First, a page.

The Council of Europe

The Council of Europe was a precursor of the European Union. It now includes the Russian Federation, the former Yugoslav states, Republic of Macedonia , Ukraine, Bosnia, Georgia, Serbia. The Council is based in Strasbourg and is wholly separate to the European Union.

The Council of Europe was established in 1949. One of its principal objectives was to protect human rights, democracy and the rule of law. It has adopted number of treaties between its members, most notably the European Convention on Human Rights.

The Council of Europe adopted the European Convention on Human Right in 1950 following the United Nation’s Universal Declaration of Human Rights in 1948. It deals principally with civil and political rights, including in particular the right to life, the right to a fair trial, the  right to respect for family and private life. Additional rights have been added which are contained in Protocols to the Convention. There are options for states who are already party to the Convention to accept and accede to the Protocols .

The ECHR & the UK

The European Court of Human Rights, based in Strasbourg, has  ultimate judicial authority in relation to the interpretation and application of the convention. It hears applications from individuals, groups and non-governmental organizations in relation to alleged state violations of the Convention. Applicants must first exhaust domestic remedies. They must go through whatever process exists at state level.

The European Court on Human Right can award damages and costs. It cannot set aside domestic legilsation. If it finds a violation, the state is obliged under its Convention obligations to implement a change which  is binding as a matter of International Law.

The UK does not have a written constitution setting out fundamental rights unlike the position in most European States. In 2011, the UK Government established a commission to investigate the creation of a UK Bill of Rights that would incorporate and build on its obligations under the European Convention on Human Rights. It contemplated that the ECHR rights would continue to be enshrined in UK Law. The proposal has not advanced since Brexit.

Many of the key rights reflected in the Convention were expressed earliest in England, including in particular in the Bill of Rights 1689 and to some extent, earlier  in Magna Carta 1215..

Human Rights Act

The UK acceded to the European Convention on Human Rights in 1953. The Human Rights Act 1998 permits individuals to rely on their rights under the Convention against UK public authorities. The  ECHR rights may be enforced in UK domestic courts.

The rights declared by the Human Rights Act are deemed “convention rights” and are set out in the schedule. The rights embody the ECHR guarantees and the Act provides a framework domestic rights independent of the Convention.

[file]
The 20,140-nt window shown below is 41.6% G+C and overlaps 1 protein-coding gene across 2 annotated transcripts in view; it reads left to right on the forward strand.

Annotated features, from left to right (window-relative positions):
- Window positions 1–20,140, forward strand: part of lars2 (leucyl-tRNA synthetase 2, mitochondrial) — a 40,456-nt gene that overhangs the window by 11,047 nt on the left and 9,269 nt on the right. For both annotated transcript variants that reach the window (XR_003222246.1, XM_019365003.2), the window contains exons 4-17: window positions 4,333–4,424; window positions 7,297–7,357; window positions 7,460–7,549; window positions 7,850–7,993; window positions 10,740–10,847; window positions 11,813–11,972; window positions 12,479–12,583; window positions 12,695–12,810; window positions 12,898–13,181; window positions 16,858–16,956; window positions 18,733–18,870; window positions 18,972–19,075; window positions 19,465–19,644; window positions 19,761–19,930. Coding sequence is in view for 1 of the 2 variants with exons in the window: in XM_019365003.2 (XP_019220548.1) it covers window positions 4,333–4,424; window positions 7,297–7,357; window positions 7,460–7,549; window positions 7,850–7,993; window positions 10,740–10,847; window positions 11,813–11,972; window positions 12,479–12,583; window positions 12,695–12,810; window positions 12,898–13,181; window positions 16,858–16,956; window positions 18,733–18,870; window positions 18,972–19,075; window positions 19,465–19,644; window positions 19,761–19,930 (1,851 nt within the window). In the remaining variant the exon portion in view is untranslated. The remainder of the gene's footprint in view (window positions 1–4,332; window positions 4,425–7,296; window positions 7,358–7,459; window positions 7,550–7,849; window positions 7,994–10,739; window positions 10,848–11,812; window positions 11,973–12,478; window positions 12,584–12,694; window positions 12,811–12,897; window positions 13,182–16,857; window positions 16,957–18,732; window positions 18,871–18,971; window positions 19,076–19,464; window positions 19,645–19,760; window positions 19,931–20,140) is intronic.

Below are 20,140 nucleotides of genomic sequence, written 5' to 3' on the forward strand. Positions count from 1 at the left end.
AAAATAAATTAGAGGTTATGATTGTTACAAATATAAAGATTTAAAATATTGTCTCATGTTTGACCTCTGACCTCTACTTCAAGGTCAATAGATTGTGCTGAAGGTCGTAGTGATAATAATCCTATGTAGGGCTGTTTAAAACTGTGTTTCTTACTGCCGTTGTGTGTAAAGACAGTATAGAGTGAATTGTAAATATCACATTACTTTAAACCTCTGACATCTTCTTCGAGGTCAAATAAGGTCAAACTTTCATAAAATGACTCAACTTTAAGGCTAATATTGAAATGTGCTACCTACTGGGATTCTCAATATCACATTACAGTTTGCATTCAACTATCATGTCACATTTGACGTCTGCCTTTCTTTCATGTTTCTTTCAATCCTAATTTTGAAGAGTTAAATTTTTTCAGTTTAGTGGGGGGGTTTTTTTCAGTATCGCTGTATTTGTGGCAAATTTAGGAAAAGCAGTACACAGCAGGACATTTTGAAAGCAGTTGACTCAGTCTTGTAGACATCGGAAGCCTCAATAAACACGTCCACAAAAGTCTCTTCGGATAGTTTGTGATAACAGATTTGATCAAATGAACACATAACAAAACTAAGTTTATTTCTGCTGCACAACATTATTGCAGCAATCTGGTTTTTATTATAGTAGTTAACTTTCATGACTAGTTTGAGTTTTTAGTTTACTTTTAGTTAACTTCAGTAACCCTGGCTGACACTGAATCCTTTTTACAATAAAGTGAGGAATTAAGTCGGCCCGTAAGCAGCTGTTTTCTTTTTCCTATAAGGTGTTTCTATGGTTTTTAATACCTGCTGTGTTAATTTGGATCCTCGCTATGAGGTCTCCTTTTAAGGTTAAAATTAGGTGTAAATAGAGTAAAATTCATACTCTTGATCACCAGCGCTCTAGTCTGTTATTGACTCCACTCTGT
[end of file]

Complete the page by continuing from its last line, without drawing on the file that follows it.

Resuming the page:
Public authorities are obliged not to act incompatibly with the ECHR, unless required to do so by Act of Parliament.

A domestic court or tribunal must take into account the case law of the European Court on Human Rights. Domestic courts are not obliged to follow the decisions of the case law, but generally do so where there is a sufficiently strong line of case law that is not contrary to a fundamental substantive or procedural aspect of UK Law.

The Human Rights Act does not allow UK courts to disapply or strike down an Act of Parliament. Legislation must be read and given effect in a way that is compatible with convention rights in so far as possible. There is in the nature of a strong rebuttable presumption. Strictly, it is a rule of interpretation and does not entitle judges to change the substantive law.

Where it is not possible to read a UK statute in a manner that is compatible with a convention right, the higher courts may make a declaration under the Human Rights Act that the legislation is incompatible with the relevant convention right. This does not affect the  substantive legal position. It is a matter for Parliament to remedy the incompatibility.

The measures, administrative acts and  secondary legislation of the UK government are subject to and may be invalidated if they breach a convention right.

Under the devolution legislation for Scotland, Wales and Northern Ireland, the devolved legislatures may not enact legislation which is incompatible with a convention right. In such cases, the legislation is invalid and of no effect. The measures, administrative acts and  secondary legislation of the devolved legislatures of the devolved administrations are subject to may be invalidated if they breach a convention right.

Fundamental Rights

The impact of fundamental rights, particularly in the area of free movement of workers within the EU and in the context of asylum, was a significant element in support for Brexit. The apparent subservience of  Westminster measures to ECHR / Human Rights Act principles and laterally the EU Charter of Fundamental Right principles appeared to emphasise the loss of sovereignty and control entailed in European Union membership.

The most important human rights document under UK law is the European Convention on Human Rights. Mechanisms for its enforcement in domestic UK law were  provided by the Human Rights Act 1998.

There is a mechanism for the enforcement of the ECHR in Ireland directly under European Convention on Human Rights Act 2003. Many of its provisions overlap with the fundamental rights provisions in Article 40 to 44 of the Irish Constitution. While there are similarities, the guarantees are in different terms and have a very different background.

The Treaty on European Union requires EU states to be or to become  a party to the European Convention on Human Rights.

Human Rights are said to be rights to inhere in every person. They may take the form of protections for individuals and in some cases organisations and corporates.

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